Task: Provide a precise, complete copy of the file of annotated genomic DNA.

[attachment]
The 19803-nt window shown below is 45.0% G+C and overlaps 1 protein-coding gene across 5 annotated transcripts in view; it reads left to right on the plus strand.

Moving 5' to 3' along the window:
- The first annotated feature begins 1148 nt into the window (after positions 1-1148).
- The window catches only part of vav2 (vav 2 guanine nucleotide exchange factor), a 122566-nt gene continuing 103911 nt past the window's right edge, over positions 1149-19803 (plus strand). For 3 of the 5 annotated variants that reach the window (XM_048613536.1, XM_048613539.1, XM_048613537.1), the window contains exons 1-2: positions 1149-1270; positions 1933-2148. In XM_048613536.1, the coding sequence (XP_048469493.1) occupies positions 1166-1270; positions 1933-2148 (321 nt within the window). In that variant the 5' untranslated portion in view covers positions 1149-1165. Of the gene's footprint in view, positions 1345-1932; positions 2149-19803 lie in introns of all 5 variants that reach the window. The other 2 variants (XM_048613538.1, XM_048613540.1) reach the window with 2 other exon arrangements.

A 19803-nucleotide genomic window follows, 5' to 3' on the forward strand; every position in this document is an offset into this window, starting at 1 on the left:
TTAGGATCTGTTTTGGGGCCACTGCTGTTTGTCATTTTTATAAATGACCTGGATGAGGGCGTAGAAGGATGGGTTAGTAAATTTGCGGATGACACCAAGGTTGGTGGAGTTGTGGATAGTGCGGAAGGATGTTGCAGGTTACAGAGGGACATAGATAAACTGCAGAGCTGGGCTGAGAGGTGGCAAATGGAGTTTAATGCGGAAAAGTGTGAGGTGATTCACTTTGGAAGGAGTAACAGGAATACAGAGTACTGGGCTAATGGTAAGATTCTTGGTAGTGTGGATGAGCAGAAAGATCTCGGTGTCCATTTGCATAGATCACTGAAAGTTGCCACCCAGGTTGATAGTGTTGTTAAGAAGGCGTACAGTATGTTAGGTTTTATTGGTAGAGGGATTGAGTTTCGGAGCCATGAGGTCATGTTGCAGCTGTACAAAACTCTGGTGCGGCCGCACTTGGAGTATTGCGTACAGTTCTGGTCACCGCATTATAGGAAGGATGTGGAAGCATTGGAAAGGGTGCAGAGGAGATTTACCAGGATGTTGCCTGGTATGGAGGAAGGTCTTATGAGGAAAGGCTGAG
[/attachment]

The 19803-nt window shown below is 45.0% G+C and overlaps 1 protein-coding gene across 5 annotated transcripts in view; it reads left to right on the plus strand.

Moving 5' to 3' along the window:
- The first annotated feature begins 1148 nt into the window (after positions 1-1148).
- The window catches only part of vav2 (vav 2 guanine nucleotide exchange factor), a 122566-nt gene continuing 103911 nt past the window's right edge, over positions 1149-19803 (plus strand). For 3 of the 5 annotated variants that reach the window (XM_048613536.1, XM_048613539.1, XM_048613537.1), the window contains exons 1-2: positions 1149-1270; positions 1933-2148. In XM_048613536.1, the coding sequence (XP_048469493.1) occupies positions 1166-1270; positions 1933-2148 (321 nt within the window). In that variant the 5' untranslated portion in view covers positions 1149-1165. Of the gene's footprint in view, positions 1345-1932; positions 2149-19803 lie in introns of all 5 variants that reach the window. The other 2 variants (XM_048613538.1, XM_048613540.1) reach the window with 2 other exon arrangements.

A 19803-nucleotide genomic window follows, 5' to 3' on the forward strand; every position in this document is an offset into this window, starting at 1 on the left:
TTAGGATCTGTTTTGGGGCCACTGCTGTTTGTCATTTTTATAAATGACCTGGATGAGGGCGTAGAAGGATGGGTTAGTAAATTTGCGGATGACACCAAGGTTGGTGGAGTTGTGGATAGTGCGGAAGGATGTTGCAGGTTACAGAGGGACATAGATAAACTGCAGAGCTGGGCTGAGAGGTGGCAAATGGAGTTTAATGCGGAAAAGTGTGAGGTGATTCACTTTGGAAGGAGTAACAGGAATACAGAGTACTGGGCTAATGGTAAGATTCTTGGTAGTGTGGATGAGCAGAAAGATCTCGGTGTCCATTTGCATAGATCACTGAAAGTTGCCACCCAGGTTGATAGTGTTGTTAAGAAGGCGTACAGTATGTTAGGTTTTATTGGTAGAGGGATTGAGTTTCGGAGCCATGAGGTCATGTTGCAGCTGTACAAAACTCTGGTGCGGCCGCACTTGGAGTATTGCGTACAGTTCTGGTCACCGCATTATAGGAAGGATGTGGAAGCATTGGAAAGGGTGCAGAGGAGATTTACCAGGATGTTGCCTGGTATGGAGGAAGGTCTTATGAGGAAAGGCTGAG